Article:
One of my favorite stories about Mike Bickle of the International House of Prayer in Kansas City brings clarity to this point. A person of great influence was flying through Kansas City and wanted to meet with Mike during his layover. Mike was unavailable. The layover was during Mike’s daily scheduled prayer time. He politely declined the meeting.
We need a new breed of leader that will install a team who will take care of the people and then focus on meeting with God, getting wrecked in his presence, gaining powerful revelation in the Word and, as a result, stand behind the pulpit with fire in their eyes and a tremble in their spirit.
He may not have sufficient time or emotional energy to invest in another close relationship.
Related to the point above, pastors are busy. Really busy. Even those who lead small churches can’t be expected to be best friends with everybody. I’ve heard people say that if they can’t be close friends with all, they should resign from ministry. Ridiculous.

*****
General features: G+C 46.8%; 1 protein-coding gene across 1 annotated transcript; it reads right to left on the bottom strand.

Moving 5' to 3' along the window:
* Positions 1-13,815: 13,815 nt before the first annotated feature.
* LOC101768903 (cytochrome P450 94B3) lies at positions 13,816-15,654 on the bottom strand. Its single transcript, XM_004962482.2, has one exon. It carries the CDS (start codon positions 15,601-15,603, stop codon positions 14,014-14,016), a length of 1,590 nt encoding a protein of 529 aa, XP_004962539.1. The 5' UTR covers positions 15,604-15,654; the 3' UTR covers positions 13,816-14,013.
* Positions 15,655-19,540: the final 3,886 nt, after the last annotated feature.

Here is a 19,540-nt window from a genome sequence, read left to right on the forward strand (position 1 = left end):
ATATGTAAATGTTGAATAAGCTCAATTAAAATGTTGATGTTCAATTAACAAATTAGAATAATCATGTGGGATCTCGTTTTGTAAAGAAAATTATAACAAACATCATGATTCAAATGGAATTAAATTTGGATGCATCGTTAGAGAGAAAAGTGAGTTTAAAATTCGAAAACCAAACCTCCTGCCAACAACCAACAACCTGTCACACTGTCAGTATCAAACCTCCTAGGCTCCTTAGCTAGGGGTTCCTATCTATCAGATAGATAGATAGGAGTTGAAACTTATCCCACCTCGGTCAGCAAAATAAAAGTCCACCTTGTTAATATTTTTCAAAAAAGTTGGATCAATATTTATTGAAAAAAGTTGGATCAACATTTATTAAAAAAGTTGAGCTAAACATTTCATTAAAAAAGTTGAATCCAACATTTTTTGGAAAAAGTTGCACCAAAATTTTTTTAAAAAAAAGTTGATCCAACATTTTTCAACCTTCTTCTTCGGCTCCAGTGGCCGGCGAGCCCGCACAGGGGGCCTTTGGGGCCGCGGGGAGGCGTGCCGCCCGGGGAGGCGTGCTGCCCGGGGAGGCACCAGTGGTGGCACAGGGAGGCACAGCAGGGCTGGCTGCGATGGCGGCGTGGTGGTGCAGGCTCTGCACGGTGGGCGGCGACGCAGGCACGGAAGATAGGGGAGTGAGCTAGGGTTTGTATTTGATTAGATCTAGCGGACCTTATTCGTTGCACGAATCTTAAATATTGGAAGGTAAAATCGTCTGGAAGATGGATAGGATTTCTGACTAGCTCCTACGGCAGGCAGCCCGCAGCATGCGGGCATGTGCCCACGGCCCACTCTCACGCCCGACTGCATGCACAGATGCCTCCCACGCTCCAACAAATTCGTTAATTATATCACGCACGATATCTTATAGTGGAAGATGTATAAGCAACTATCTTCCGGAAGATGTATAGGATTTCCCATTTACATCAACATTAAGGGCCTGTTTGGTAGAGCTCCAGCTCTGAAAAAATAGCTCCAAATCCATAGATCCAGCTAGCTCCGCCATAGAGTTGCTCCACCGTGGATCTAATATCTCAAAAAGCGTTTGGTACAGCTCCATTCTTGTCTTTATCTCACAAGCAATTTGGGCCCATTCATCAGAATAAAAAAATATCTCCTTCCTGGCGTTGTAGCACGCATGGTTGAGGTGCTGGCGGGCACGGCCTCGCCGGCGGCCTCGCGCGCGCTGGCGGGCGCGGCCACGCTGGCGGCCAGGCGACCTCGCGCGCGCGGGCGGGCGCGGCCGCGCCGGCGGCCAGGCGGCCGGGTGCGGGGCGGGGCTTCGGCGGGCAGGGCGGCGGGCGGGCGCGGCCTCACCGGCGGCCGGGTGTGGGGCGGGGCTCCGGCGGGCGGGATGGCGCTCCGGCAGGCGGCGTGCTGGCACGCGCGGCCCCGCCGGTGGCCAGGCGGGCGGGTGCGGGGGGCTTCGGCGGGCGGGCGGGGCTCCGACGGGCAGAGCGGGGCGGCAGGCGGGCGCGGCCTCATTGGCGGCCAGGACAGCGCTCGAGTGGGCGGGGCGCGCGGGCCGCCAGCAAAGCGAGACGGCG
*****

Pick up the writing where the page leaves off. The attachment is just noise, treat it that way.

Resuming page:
Further, do you know how many ministry families are being torn apart because of the pastor having absolutely unreal, unnecessary demands placed on them? Burnout is real. Pastor’s kids are often neglected. Pastor’s wives often live with great resentment against the church and those who are crushing her husband under the weight of their demands.
This study by Robin Dunbar is revealing:
Is there a limit to how many people you can actually be friends with at a time?
According to psychologists, the answer is yes. A study by Robin Dunbar, an evolutionary psychologist at University of Oxford, shows the average person can only manage five close relationships at a time.
So, if your church has more than five people attending, chances are the pastor simply won’t have room for another close friend.
He may not like you.
This one may sting. I’m confident you don’t have a blast hanging out with everybody. You have your favorites. So do pastors. It’s natural. It’s normal. Your personalities might not match. You might be clingy, weird, co-dependent, high maintenance or unbalanced. He'll be most effective ministering to you from afar.